- Steven Reinberg
- Posted October 6, 2021
Depression in Early Life May Up Dementia Risk Later
Happy young adults may be somewhat protected from dementia, but the reverse may be true, too: If you're a depressed young adult, your odds for dementia rise, a new study suggests.
"Generally, we found that the greater the depressive symptoms, the lower the cognition and the faster the rates of decline," researcher Willa Brenowitz said.
"Older adults estimated to have moderate or high depressive symptoms in early adulthood were found to experience a drop in cognition over 10 years," added Brenowitz, of the University of California, San Francisco's Department of Psychiatry and Behavioral Sciences.
The researchers developed a statistical model to predict the average arc of depression among 15,000 participants ages 20 to 89. They found that in a group of about 6,000 older adults, the odds of cognitive impairment were 73% higher for those who had symptoms of depression in early adulthood, and 43% higher for those with symptoms of depression in later life.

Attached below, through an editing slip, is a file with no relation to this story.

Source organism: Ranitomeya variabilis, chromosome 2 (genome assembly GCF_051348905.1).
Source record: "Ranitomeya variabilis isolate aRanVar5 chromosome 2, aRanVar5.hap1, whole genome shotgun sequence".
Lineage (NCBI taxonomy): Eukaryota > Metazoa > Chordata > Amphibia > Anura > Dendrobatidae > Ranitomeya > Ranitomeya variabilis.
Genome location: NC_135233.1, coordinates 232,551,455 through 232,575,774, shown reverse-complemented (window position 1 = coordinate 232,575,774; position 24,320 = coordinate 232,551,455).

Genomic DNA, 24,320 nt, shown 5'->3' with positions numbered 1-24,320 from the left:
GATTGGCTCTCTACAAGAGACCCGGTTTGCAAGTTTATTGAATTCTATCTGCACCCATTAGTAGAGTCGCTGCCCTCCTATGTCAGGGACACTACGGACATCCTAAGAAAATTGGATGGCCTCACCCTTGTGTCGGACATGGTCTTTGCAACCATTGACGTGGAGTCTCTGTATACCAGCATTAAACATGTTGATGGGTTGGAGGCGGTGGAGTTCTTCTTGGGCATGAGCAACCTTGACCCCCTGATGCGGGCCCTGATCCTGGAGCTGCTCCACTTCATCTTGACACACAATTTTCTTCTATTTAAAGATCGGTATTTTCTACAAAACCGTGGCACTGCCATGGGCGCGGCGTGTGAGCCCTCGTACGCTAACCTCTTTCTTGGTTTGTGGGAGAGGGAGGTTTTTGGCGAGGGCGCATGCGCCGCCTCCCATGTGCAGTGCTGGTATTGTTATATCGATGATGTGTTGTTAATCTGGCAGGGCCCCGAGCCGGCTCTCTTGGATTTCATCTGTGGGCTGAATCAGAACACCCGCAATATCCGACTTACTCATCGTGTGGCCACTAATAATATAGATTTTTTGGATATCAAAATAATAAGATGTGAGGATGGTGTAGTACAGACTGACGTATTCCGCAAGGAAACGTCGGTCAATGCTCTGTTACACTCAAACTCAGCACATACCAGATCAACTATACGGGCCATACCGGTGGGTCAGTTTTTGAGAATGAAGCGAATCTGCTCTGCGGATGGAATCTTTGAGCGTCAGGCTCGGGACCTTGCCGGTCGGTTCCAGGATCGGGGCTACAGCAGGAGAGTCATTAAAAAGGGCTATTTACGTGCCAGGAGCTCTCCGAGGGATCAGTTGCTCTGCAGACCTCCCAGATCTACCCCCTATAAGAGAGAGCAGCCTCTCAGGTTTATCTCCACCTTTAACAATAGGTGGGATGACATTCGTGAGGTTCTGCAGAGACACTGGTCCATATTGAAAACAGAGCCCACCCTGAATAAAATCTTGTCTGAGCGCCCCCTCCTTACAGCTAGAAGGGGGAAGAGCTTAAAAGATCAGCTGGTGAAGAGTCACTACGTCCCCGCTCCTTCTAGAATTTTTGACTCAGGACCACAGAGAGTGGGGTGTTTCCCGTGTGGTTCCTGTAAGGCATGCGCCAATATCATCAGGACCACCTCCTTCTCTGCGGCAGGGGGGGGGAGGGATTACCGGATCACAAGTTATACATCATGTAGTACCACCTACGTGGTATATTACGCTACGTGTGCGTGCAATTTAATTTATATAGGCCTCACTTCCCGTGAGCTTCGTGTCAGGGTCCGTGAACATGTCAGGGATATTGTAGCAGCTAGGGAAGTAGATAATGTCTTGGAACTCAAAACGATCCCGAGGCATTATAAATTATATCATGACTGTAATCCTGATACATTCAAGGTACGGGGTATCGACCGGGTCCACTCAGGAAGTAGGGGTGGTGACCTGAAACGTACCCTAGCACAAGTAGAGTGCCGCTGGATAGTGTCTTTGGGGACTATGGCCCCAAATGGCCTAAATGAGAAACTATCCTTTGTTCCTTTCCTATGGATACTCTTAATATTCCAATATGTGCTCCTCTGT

"Several mechanisms explain how depression might increase dementia risk," Brenowitz said in a university news release. "Among them is that hyperactivity of the central stress response system increases production of the stress hormones glucocorticoids, leading to damage of the hippocampus, the part of the brain essential for forming, organizing and storing new memories."
Other studies have tied depression with shrinking of the hippocampus, and one study has shown faster rates of volume loss in women, she said.
For this study, participants were screened for depression. Moderate or high depressive symptoms were found in 13% of young adults, 26% of midlife adults and 34% of older participants. More than 1,200 participants were diagnosed with cognitive impairment.
With up to 20% of the population suffering from depression during their lifetime, it's important to recognize its role in cognitive, or mental, aging, said researcher Dr. Kristine Yaffe, also of the UCSF Department of Psychiatry and Behavioral Sciences.
"Future work will be needed to confirm these findings, but in the meantime, we should screen and treat depression for many reasons," Yaffe said in the release.
The report was published Sept. 28 in the Journal of Alzheimer's Disease.
The Alzheimer's Association has more on dementia.
SOURCE: University of California, San Francisco, news release, Sept. 28, 2021